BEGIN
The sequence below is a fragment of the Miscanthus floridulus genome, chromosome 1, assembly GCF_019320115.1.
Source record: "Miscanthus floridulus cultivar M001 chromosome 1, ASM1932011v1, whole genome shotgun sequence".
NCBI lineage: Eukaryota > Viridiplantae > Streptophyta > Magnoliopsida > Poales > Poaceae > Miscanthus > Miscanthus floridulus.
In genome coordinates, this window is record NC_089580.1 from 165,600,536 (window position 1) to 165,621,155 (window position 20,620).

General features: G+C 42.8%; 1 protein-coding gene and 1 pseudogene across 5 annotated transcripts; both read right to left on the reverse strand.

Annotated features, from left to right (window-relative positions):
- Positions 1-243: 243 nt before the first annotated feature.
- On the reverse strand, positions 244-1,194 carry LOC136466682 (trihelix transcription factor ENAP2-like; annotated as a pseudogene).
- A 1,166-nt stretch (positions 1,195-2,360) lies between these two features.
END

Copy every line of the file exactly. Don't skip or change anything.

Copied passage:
The sequence below is a fragment of the Miscanthus floridulus genome, chromosome 1, assembly GCF_019320115.1.
Source record: "Miscanthus floridulus cultivar M001 chromosome 1, ASM1932011v1, whole genome shotgun sequence".
NCBI lineage: Eukaryota > Viridiplantae > Streptophyta > Magnoliopsida > Poales > Poaceae > Miscanthus > Miscanthus floridulus.
In genome coordinates, this window is record NC_089580.1 from 165,600,536 (window position 1) to 165,621,155 (window position 20,620).

General features: G+C 42.8%; 1 protein-coding gene and 1 pseudogene across 5 annotated transcripts; both read right to left on the reverse strand.

Annotated features, from left to right (window-relative positions):
- Positions 1-243: 243 nt before the first annotated feature.
- On the reverse strand, positions 244-1,194 carry LOC136466682 (trihelix transcription factor ENAP2-like; annotated as a pseudogene).
- A 1,166-nt stretch (positions 1,195-2,360) lies between these two features.